‘The Man Jesus Loved’ by Theodore Jennings | Review

More than a scapegoat

I predict that the title of Theodore W. Jennings Jr’s book The Man Jesus Loved: Homoerotic Narratives from the New Testament will make readers mad, sad or glad to borrow a phrase from a pastor I once knew. Unless you’re one of those individuals who’s already decided that there’s no way your Bible says that, and even if you are, I challenge you to take this journey with the author to see where his bold interpretation of Scripture is leading with that as an opener. I’m also going to ask you to refrain from presuming, based on the title, that this is just a queer reading with the expressed goal of presenting Jesus as a gay man. Mr. Jennings is definitely making use of a gay affirmative reading of the texts. His intention however is to speak to everyone, regardless to sexual orientation, about some of the traditional Jewish and Christian moral codes that he feels have continued to distort social ethics concerning sexuality in human relationships.

Before addressing his theme, there’s a Chapter 1 summary called “Homosexuality and Biblical Interpretation.” This gives a brief overview of the debate going on in the Christian Church over the issue of homosexuality. It points out that the homosexual rereading of the Bible is but the latest in a chain of debates that have been necessary to come to grips with such social injustices as; the institution of slavery, the suppression of women, anti-Semitism, and the isolationist tactics toward the poor, issues that were all at one time made justifiable by Biblical texts. Rereading has served to upgrade the stance of the Church on these issues which either led or followed social reforms. The author holds out hope that this same process will take place on matters of sexuality.

The theme is divided into three parts, Part One, “The Man Jesus Loved,” goes right into the relevant verses, primarily in the Book of John, which places the disciple that Jesus loved at key points in the Gospel story raising questions which the author fully investigates. He looks at the aspects of the possible identity of the disciple, his role in the story, and the nature of intimacy that may have existed with Jesus in that singular fashion outlined in John. In all of this the author is quick to acknowledge that while there is no explicit evidence as to the depth of this relationship, implications are there within the context of the story.

Part Two, “The Jesus Tradition,” takes a broader look at other stories about Jesus told by Gospel writers to see if John is alone in his suggestions or if there are other traces of what the author calls, “dangerous memory”. The writers of the Gospel wanted to capture the qualities of a life they found totally unique and inspiring. Despite the controversies of mentioning something of this nature, it appears they couldn’t edit out all of the references and stay true to the goal of their writing. This section also takes a fresh look at the unconventional views and teachings of Jesus as further indications of his liberating views about roles and relationships in the Kingdom of God.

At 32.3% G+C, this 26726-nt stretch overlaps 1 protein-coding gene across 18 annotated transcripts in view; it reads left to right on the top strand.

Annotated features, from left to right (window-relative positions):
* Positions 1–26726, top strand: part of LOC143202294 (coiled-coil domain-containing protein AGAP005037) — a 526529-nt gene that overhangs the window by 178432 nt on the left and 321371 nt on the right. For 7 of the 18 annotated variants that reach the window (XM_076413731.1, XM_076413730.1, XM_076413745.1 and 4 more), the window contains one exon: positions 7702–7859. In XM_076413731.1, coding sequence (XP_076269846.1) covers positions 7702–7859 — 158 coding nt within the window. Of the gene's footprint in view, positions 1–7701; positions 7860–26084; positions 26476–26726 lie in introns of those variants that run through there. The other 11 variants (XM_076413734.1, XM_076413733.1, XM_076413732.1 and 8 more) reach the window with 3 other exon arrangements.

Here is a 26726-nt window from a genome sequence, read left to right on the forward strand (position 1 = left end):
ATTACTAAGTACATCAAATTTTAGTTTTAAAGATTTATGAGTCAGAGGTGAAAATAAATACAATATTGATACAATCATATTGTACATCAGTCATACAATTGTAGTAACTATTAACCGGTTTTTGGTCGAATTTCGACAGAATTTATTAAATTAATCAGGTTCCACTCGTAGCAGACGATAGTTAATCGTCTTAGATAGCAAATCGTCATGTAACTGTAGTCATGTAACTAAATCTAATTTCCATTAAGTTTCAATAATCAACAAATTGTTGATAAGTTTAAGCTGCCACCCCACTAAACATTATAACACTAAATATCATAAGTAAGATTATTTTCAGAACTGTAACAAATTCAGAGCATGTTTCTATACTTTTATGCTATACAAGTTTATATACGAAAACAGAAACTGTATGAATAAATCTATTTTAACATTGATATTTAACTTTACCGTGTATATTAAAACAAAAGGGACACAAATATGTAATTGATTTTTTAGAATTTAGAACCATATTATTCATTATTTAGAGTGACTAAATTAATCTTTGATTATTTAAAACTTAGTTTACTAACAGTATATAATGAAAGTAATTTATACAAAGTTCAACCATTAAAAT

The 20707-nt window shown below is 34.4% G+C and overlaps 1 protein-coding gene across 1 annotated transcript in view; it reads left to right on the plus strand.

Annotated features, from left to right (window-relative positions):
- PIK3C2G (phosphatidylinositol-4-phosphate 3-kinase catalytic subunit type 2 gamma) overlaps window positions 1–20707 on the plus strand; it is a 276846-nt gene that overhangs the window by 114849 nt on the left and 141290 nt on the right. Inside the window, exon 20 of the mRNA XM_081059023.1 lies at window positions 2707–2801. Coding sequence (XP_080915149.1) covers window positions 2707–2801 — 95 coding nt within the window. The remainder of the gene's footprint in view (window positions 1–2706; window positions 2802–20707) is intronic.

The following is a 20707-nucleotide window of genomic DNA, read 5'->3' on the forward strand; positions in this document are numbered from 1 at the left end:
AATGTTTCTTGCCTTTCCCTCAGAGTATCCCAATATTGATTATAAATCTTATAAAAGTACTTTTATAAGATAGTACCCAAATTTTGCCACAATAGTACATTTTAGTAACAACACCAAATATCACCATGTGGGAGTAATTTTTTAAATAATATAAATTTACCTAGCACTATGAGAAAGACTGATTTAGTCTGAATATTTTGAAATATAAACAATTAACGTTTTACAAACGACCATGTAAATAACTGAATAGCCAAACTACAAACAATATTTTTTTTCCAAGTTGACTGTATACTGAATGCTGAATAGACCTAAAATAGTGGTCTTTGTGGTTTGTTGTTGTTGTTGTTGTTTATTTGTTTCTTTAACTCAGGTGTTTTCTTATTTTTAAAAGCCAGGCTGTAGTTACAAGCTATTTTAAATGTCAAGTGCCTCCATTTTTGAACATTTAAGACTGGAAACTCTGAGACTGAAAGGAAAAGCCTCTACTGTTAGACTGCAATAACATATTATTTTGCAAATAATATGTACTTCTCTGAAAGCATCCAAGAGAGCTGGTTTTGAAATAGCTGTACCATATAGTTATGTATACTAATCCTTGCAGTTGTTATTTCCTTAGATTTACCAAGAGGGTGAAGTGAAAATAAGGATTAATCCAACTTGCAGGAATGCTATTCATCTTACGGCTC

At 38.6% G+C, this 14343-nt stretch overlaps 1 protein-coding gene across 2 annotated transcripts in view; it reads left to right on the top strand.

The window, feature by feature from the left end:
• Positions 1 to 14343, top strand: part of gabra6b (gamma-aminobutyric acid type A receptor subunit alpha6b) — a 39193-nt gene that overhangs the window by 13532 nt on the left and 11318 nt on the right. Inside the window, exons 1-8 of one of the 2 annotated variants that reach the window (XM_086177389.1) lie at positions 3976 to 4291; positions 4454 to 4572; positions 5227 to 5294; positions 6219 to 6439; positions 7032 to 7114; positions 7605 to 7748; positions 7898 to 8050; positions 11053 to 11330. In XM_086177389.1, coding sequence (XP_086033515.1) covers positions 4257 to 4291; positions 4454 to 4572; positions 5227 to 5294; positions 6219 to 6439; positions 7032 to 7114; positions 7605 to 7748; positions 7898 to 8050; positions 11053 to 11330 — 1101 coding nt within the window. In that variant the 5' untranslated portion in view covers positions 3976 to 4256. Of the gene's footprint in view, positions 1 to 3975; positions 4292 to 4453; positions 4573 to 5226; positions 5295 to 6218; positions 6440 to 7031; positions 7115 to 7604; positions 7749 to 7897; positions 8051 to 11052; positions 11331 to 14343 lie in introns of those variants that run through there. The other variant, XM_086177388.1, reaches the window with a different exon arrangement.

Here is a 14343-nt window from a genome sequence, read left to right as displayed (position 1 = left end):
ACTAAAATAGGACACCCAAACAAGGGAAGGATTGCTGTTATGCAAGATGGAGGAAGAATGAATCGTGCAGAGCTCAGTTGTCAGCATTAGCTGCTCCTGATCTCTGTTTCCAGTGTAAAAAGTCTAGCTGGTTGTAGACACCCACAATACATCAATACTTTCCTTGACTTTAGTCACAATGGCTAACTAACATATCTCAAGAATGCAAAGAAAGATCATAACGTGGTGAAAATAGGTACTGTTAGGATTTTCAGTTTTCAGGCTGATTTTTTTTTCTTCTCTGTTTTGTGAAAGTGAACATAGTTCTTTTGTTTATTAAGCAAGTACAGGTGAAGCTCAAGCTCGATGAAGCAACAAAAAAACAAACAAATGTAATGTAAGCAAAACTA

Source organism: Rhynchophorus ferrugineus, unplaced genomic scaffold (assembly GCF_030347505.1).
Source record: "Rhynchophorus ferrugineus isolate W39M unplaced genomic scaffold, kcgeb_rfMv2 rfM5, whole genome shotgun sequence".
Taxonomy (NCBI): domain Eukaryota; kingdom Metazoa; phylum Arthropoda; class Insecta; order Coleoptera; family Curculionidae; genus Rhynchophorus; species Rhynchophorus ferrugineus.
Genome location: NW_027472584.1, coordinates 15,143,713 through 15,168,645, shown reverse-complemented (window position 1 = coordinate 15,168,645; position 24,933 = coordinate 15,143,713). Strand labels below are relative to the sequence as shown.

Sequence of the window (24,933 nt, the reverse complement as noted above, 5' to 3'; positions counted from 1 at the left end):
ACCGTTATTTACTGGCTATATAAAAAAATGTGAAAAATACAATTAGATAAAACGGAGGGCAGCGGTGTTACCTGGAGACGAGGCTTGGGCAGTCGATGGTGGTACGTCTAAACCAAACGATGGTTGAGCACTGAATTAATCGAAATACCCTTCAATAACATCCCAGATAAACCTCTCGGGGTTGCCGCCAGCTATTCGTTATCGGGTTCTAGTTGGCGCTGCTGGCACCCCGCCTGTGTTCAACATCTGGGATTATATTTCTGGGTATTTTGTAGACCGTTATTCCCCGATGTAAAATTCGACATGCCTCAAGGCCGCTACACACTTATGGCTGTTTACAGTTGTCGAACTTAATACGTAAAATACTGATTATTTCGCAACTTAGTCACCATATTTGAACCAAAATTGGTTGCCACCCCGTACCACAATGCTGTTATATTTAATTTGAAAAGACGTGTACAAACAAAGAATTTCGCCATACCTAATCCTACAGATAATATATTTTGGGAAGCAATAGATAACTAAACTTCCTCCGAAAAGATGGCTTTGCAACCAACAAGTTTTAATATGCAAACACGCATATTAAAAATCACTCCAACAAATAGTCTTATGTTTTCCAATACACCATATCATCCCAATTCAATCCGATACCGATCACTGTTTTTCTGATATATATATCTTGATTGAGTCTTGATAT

Part Three, “Marriage and Family Values,” yep, just reading that tells you where he’s going next. It’s the fairly modern appropriation of Christianity for the purpose of buttressing marriage, procreation and family values while marginalizing and excluding other relationships as inappropriate, unacceptable or even detrimental to their self-ordained status. The author wastes no time demonstrating that this institutional tyranny is in direct contradiction with the admonitions and examples made by Jesus, who instructs his followers to love and accept people from all walks of life. And beyond that, Jesus encouraged them not to let any tribe, tradition or institution stand in the way of their access to this boundless love from God.

It needs to be said that, being written by a professor of theology, this book is occasionally expressed with theological terms that sent this reader to the dictionary a few times. While I wouldn’t recommend this book to the uninitiated, the text is not rigidly academic. So, if you’re fascinated by the search for more understanding about what motivated the Gospel writers to saying what they said then I think you’ll find this book interesting and accessible. I also feel that it would be an excellent guided study reference for those who might want to teach on this subject.

Due to the iconic image of the sinless Jesus of Christianity, a tradition that sees any erotic relationship with Him as incompatible, the author is sure that many will find this interpretation both offensive and blasphemous. In my opinion, the real value in these considerations is not in determining who Jesus loved or how he loved but in giving full, human expression to every aspect of the man who was perceived to be one with God. In doing so, we begin to see his humanity in direct relationship with our own. That connection opens us to share in that fullness which is the only point I can see in calling yourself a follower of Jesus.

Many in the faith are trained to focus on Jesus’ death for our sins. This book has confirmed and expanded on what I’d already felt, that his death would have meant nothing if he hadn’t lived for something much greater than being our scapegoat. His life was an example of healing and wholeness, showing unconditionally the loving potential of being, and seeing that in every aspect of life.